Tuesday, November 9, 2010


Best Blog Tips

I'm sorry I haven't been blogging more regularly  I tell you, Vegan MoFo couldn't have come at a worse time for me. I'm madly trying to finish taking the photos and editing them for my new cookbook, and, of course that means cooking the dishes first.  So every spare minute is in the kitchen or with the camera, and it's pretty stressful, I can tell you. (I'm not a natural photographer.) I couldn't even think what to blog about if I had time to do it. But it's getting close, and I'll have more time, so I'd better get serious about the blog.

I made some Cajun Seasoning the other day, tweaking a recipe from Mother Earth News magazine, and it was terrific.  That inspired me to get out some of my other spice mix recipes that I used to make regularly, but have not done so for sometime-- I don't know why, really.  You really save money by making your own seasoning mixes, you can tailor them to your taste, and it's very satisfying using something you mixed yourself with good ingredients.  So here are some all-purpose, popular North American spice mixtures-- next time I'll post some more exotic international ones.

My Homemade Cajun Seasoning

This stuff is great on oven-fries, both potato and sweet potato, as well as in Cajun and Creole dishes. The smoked paprika makes it even better, BTW.

1 tbsp sea salt
1 tbsp freshly ground black pepper
1 tbsp freshly ground white pepper
1 tbsp dried oregano
1 tbsp dried thyme
1 tbsp dried basil
1 tbsp ground allspice (this was my addition--BCG)
2 tbsp cayenne pepper, or to taste
2 tbsp ground smoked paprika
2 tbsp chili powder, or dried chilies
2 tbsp garlic powder
2 tbsp onion powder

Combine all ingredients with a mortar and pestle or a food processor (I used a dry blender-- BCG). Store in an airtight jar. The little spice jars with rubber gasket seals will keep your homemade spice blends fresh longer than jars with screw-top lids.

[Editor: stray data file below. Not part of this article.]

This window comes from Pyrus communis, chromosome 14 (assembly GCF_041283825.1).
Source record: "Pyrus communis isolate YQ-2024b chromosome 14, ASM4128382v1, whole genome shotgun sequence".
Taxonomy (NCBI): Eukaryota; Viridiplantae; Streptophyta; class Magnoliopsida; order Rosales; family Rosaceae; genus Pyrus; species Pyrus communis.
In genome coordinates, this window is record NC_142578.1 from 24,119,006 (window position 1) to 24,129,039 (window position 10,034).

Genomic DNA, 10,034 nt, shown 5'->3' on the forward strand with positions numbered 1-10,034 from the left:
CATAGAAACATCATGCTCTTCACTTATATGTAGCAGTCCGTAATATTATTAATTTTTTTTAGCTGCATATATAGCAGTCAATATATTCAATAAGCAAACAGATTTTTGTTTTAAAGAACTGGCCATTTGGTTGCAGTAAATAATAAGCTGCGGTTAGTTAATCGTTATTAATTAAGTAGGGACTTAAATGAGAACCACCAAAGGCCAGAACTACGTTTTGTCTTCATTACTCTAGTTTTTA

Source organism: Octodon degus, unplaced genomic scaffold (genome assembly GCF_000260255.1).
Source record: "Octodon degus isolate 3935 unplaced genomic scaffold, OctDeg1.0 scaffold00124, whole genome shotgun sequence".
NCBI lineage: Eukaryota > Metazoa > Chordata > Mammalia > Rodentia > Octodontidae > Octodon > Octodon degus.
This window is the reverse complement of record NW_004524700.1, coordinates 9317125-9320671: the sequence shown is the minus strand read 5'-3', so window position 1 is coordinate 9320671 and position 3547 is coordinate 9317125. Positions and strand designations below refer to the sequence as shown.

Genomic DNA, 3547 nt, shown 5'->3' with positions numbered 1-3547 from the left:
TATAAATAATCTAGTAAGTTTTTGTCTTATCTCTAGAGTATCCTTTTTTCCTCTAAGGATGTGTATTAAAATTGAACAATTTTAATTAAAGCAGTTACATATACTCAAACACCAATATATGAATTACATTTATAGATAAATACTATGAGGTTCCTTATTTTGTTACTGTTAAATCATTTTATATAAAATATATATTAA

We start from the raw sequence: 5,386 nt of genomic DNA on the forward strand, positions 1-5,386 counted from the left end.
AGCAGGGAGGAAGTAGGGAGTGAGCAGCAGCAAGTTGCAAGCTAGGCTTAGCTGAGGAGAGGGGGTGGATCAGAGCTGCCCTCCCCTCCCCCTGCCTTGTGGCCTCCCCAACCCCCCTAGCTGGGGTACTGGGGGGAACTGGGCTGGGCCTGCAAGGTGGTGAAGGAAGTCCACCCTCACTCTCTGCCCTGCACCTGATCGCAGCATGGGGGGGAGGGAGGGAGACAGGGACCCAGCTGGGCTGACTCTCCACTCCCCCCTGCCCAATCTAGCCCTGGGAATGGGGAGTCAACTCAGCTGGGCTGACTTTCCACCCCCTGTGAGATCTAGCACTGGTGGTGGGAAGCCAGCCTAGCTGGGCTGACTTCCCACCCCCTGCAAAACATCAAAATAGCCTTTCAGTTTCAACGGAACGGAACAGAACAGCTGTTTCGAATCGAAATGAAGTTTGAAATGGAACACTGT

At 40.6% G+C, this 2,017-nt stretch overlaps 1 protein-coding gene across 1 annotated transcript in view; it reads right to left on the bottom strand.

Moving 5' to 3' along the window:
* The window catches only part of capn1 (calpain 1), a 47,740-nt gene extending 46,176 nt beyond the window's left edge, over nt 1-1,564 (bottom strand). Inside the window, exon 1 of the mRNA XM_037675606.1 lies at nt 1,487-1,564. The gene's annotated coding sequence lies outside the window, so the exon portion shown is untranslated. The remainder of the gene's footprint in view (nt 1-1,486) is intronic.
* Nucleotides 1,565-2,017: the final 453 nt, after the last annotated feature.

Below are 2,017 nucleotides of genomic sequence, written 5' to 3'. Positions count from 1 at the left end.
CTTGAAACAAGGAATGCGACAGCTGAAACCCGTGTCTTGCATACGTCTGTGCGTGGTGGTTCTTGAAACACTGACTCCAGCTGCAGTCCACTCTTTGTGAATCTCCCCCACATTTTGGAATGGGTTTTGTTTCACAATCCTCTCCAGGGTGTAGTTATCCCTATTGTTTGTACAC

Another spice blend that I like to have around is a homemade "Old Bay" type of seasoning.  For years I couldn't find it in Canada, so I learned to make my own.  Now we can buy it, but in very small cans at a price.  So, making it yourself is a great option. Old Bay Seasoning is a blend of herbs and spices marketed by McCormick & Company, and produced in Maryland. It is produced in the Chesapeake Bay area where it was developed by German immigrant Gustav Brunn in the 1940s. The spicy Old Bay mix was used freely in bar foods to encourage patrons to purchase more beverages (!) Old Bay Seasoning is named after the Old Bay Line, a passenger ship line that plied the waters of the Chesapeake Bay from Baltimore to Norfolk, Virginia, in the early 1900s. Gustav Brunn’s company became the Old Bay Company, producing the seasoning in the unique yellow cans, which McCormick's continues.  The spice mix was popular in the Southern States and parts of the Gulf Coast, but I remember using it quite a bit when I was growing up in San Francisco, and now it is available all over North Ameria. It was designed for flavoring seafood, but it’s used on popcorn, salads, fried foods such as french fries and potato chips, and corn on the cob. Vegans often add it to faux fish dishes.   

Here's my homemade recipe:

This spicy seasoning is commonly used in the South with "seafood" dishes, but it's great on many of the same dishes you might use Cajun Seasoning on (see above).  Try it in seitan and tofu dishes.
Pulverize in a DRY blender:
3 tbsp ground bay leaves OR 4 tbsp broken bay leaves with center ribs removed
2 tbsp celery seed
2 tbsp sea salt
Add and blend again:
1 1/2 tbsp mustard powder
1 1/2 tbsp ground black pepper
1 tbsp paprika
2 1/4 tsp. ground nutmeg